The National Gallery Company Ltd has launched its new upgraded National Gallery picture library website, powered by Capture Ltd’s DAM and media library platform.

The Gallery houses the nation’s collection of over 2,600 paintings in the Western European tradition from the late 13th to the early 20th century.

The National Gallery Company embarked on the project in 2021, to develop a more scalable, powerful, and future-proof image library site for National Gallery Images, using Capture technology.

Key features include:

  • Sophisticated permissions, allowing staff to manage their publicly published content and the rights associated with each asset, with ease and efficiency.
  • Self-serving eCommerce, with an extensive, and unlimited price book, allowing users to license content quickly and independently, as well as allowing staff to update the price book as and when their licensing needs changes.
  • Users can license differing versions of an image – for example, the picture itself, inframe paintings, and the various high-resolution ‘details’ are all readily available and can all be licensed directly from the platform.

Head of IT, and project lead, for the National Gallery, Richard Cross noted:

“Our Picture Library website was originally implemented in 2006 and since then technology and the features customers demand has changed considerably. By choosing Capture we were able to quickly update the site without large amounts of capital investment and at the same time improve the features, service, technology and security in the knowledge we were adopting a tried and tested platform in use by many other prominent Picture Libraries.”

Speaking of the project, Nick Caw, CEO at Capture Ltd, remarked:

“Our experience working with the team at the National Gallery Company on this project has been fantastic. Capture works with many household names in the cultural and heritage space, and it’s great to see another such significant, and remarkable, collection come on board. We’re delighted that we can help the National Gallery to elevate the value of their content, through improved accessibility, better control, and a seamless experience for both staff and diverse external audiences. I’d encourage everyone to take a look at the site, and the content displayed.”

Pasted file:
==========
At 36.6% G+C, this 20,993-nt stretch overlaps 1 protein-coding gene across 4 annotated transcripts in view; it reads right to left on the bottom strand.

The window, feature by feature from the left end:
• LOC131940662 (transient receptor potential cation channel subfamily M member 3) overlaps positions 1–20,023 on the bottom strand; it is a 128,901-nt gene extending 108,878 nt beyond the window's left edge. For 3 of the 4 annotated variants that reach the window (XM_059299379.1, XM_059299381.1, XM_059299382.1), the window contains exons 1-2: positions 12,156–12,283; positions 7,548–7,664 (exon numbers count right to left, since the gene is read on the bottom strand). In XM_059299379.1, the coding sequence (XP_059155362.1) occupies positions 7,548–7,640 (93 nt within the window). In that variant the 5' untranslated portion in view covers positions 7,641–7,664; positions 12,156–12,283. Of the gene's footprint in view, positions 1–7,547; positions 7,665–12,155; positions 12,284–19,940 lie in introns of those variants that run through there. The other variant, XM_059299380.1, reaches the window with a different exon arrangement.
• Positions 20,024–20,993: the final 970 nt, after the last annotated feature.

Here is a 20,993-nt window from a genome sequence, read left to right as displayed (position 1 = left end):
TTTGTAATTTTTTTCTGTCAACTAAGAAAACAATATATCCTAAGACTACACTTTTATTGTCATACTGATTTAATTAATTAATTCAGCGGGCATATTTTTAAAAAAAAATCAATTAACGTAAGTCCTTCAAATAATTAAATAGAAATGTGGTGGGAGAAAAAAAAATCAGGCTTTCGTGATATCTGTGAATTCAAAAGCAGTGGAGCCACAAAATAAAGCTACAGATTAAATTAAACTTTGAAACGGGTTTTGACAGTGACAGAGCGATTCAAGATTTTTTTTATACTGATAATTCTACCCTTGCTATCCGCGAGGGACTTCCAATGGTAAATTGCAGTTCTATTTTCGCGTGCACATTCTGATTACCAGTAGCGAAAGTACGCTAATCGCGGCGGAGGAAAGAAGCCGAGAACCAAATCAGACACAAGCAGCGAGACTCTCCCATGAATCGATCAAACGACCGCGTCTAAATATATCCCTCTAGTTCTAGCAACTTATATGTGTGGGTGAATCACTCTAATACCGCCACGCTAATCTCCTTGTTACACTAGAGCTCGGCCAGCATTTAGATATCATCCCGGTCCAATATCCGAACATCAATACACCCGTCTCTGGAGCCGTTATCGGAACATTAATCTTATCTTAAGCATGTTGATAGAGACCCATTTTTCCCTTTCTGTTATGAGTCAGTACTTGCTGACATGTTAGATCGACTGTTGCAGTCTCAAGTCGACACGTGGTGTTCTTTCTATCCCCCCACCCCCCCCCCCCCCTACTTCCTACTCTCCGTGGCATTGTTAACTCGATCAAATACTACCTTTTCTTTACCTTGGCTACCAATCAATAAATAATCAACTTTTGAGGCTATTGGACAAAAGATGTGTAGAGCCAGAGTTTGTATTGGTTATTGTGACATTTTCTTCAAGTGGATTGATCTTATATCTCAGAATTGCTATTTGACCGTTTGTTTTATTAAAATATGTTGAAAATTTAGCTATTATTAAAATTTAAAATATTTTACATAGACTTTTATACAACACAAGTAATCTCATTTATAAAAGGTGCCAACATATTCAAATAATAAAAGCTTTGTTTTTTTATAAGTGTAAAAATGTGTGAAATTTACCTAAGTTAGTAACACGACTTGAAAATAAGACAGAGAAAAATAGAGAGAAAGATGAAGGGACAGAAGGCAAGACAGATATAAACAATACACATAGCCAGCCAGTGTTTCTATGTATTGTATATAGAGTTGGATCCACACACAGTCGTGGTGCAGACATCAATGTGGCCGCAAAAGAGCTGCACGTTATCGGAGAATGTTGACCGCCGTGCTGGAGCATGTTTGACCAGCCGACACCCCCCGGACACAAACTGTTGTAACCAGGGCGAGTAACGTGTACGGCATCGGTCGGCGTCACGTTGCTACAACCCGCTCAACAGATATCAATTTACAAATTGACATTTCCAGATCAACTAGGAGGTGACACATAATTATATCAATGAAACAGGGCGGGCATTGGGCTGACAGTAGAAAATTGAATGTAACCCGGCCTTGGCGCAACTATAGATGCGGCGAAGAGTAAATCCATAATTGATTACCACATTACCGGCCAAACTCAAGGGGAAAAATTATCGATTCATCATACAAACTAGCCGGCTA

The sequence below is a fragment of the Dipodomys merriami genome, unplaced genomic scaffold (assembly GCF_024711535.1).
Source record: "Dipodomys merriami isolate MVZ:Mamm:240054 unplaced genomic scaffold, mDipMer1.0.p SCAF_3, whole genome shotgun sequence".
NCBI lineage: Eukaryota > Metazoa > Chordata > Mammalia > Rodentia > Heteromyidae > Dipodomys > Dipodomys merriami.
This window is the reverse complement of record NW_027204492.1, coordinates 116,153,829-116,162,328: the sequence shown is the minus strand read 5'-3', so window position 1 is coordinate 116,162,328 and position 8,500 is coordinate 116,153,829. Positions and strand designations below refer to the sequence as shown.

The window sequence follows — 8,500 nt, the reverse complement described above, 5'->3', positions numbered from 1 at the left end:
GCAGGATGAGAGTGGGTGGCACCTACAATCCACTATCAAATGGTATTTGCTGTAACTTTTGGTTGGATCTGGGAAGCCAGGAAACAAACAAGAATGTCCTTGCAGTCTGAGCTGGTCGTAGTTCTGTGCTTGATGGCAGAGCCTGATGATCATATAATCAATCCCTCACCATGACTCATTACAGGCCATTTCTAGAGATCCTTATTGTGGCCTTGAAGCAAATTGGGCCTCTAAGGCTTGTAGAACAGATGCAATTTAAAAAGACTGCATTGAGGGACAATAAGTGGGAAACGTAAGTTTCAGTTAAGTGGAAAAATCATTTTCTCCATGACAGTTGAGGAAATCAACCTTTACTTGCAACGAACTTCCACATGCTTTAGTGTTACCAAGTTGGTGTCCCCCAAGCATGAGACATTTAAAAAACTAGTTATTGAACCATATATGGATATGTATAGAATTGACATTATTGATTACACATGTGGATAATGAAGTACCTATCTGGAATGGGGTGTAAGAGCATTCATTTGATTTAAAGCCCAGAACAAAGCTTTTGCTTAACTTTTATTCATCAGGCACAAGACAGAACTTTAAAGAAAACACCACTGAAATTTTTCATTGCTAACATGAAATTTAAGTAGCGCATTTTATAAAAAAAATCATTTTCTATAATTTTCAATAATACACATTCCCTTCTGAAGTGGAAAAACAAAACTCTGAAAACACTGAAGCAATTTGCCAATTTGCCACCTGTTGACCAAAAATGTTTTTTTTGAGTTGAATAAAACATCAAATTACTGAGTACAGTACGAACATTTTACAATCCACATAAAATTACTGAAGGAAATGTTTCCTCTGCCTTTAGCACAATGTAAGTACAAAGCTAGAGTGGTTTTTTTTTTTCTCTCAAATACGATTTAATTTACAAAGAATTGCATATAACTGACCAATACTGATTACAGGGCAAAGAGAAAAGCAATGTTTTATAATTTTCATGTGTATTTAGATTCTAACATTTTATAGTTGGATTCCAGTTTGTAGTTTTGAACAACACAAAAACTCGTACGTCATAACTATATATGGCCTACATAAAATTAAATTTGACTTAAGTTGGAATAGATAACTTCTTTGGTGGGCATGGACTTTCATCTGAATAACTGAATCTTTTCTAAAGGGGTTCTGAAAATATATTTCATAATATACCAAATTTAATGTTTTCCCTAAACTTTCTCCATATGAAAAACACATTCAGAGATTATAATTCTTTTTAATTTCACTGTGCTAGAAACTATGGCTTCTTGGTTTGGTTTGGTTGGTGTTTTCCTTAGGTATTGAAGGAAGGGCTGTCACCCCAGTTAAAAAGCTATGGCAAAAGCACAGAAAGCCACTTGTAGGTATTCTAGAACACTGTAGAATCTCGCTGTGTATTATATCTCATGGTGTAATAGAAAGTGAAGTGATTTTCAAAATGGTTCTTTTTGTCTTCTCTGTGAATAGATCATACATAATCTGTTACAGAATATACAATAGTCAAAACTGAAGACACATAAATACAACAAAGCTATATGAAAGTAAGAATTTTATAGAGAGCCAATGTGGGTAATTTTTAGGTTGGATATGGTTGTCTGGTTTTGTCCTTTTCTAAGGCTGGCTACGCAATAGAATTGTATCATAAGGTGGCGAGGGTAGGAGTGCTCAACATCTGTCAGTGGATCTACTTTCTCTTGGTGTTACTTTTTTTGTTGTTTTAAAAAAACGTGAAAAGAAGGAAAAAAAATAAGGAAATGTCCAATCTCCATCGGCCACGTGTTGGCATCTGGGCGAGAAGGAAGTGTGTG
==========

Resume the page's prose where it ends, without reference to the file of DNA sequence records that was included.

Images from the National Gallery are ready to license directly at National Gallery Images.

About Capture

Capture is a digital asset management and media library provider. Specialising in media management, rights, licensing, metadata, finance and royalties, our configurable solutions and expert services help a range of organisations to manage, protect, license and maximise the value of images, video, documents, and all other digital content.

Whether it is integrating with various other internal systems, providing state-of-the-art image protection, or creating commercial ventures through monetisation of content – we’ve developed a highly flexible, secure cloud-based platform that can be configured for a variety of needs to manage the entire lifecycle of digital content, and an outsourcing department with creative experts to help with daily workflows.

About The National Gallery and The National Gallery Company:

The National Gallery is one of the greatest art galleries in the world. Founded by Parliament in 1824, the Gallery houses the nation’s collection of paintings in the Western European tradition from the late 13th to the early 20th century. The collection includes works by Bellini, Cézanne, Degas, Leonardo, Monet, Raphael, Rembrandt, Renoir, Rubens, Titian, Turner, Van Dyck, Van Gogh and Velázquez. The Gallery’s key objectives are to enhance the collection, care for the collection and provide the best possible access to visitors. Admission free. More at

The National Gallery Company’s primary purpose is to generate income for the National Gallery, through a number of commercial operations. The income generated supports the Gallery to care for the world’s greatest paintings – today and for generations to come.

Banner Image Credit: Titian. Bacchus and Ariadne. 1520-3 © The National Gallery, London.

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